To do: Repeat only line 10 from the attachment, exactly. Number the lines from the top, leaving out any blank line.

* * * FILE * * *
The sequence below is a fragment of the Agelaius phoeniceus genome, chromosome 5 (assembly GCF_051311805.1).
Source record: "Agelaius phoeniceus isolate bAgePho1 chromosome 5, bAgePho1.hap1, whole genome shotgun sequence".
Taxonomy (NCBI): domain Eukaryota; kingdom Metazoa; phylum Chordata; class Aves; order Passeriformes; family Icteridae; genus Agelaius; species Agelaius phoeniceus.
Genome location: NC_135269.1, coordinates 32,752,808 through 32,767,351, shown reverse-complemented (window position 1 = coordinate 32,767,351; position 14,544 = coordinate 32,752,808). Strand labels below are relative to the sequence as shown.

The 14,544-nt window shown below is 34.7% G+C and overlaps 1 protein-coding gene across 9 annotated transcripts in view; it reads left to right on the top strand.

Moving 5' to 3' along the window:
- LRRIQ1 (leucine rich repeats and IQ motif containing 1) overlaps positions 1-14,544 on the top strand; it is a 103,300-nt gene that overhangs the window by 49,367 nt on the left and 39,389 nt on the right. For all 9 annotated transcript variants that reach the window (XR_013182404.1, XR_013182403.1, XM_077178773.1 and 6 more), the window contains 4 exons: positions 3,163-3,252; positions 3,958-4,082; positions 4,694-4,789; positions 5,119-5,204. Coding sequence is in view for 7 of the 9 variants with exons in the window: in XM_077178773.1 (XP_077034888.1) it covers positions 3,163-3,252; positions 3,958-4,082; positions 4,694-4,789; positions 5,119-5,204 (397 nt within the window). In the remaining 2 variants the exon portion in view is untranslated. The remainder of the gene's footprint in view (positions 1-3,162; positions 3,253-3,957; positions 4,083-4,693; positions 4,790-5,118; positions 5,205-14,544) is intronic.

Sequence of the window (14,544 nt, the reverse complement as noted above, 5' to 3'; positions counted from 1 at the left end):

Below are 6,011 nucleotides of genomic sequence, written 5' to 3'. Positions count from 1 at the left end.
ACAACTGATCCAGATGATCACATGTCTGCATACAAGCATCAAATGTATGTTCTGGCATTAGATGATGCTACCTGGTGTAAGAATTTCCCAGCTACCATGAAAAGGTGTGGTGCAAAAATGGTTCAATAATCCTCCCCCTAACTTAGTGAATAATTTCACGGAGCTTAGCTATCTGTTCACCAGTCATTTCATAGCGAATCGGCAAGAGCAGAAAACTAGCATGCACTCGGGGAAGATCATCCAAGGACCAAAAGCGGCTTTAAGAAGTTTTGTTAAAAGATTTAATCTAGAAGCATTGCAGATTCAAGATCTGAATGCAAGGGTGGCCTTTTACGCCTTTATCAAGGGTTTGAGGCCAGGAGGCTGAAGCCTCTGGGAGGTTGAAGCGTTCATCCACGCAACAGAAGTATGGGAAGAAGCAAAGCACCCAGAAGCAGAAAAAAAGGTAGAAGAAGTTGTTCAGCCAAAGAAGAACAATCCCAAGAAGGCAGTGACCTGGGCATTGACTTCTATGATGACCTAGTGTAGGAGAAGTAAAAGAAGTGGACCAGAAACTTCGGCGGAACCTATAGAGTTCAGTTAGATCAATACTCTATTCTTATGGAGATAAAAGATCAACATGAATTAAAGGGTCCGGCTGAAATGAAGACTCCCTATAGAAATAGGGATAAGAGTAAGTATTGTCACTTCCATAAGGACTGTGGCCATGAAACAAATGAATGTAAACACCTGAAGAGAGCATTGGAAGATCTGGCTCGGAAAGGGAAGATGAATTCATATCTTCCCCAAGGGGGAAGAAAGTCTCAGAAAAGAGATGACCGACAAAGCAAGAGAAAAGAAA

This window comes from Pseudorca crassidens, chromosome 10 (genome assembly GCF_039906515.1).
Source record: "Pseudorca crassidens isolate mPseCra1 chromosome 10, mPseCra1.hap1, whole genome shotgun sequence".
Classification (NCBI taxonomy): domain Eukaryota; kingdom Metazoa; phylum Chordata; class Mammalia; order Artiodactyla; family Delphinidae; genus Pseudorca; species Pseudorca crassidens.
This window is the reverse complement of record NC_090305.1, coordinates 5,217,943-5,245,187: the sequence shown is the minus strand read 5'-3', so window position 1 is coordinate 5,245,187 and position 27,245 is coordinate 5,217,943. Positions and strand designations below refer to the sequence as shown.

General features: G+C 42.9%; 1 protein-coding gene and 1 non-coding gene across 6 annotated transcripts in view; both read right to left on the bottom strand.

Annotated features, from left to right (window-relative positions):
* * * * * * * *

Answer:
ACAACTGATCCAGATGATCACATGTCTGCATACAAGCATCAAATGTATGTTCTGGCATTAGATGATGCTACCTGGTGTAAGAATTTCCCAGCTACCATGAAAAGGTGTGGTGCAAAAATGGTTCAATAATCCTCCCCCTAACTTAGTGAATAATTTCACGGAGCTTAGCTATCTGTTCACCAGTCATTTCATAGCGAATCGGCAAGAGCAGAAAACTAGCATGCACTCGGGGAAGATCATCCAAGGACCAAAAGCGGCTTTAAGAAGTTTTGTTAAAAGATTTAATCTAGAAGCATTGCAGATTCAAGATCTGAATGCAAGGGTGGCCTTTTACGCCTTTATCAAGGGTTTGAGGCCAGGAGGCTGAAGCCTCTGGGAGGTTGAAGCGTTCATCCACGCAACAGAAGTATGGGAAGAAGCAAAGCACCCAGAAGCAGAAAAAAAGGTAGAAGAAGTTGTTCAGCCAAAGAAGAACAATCCCAAGAAGGCAGTGACCTGGGCATTGACTTCTATGATGACCTAGTGTAGGAGAAGTAAAAGAAGTGGACCAGAAACTTCGGCGGAACCTATAGAGTTCAGTTAGATCAATACTCTATTCTTATGGAGATAAAAGATCAACATGAATTAAAGGGTCCGGCTGAAATGAAGACTCCCTATAGAAATAGGGATAAGAGTAAGTATTGTCACTTCCATAAGGACTGTGGCCATGAAACAAATGAATGTAAACACCTGAAGAGAGCATTGGAAGATCTGGCTCGGAAAGGGAAGATGAATTCATATCTTCCCCAAGGGGGAAGAAAGTCTCAGAAAAGAGATGACCGACAAAGCAAGAGAAAAGAAA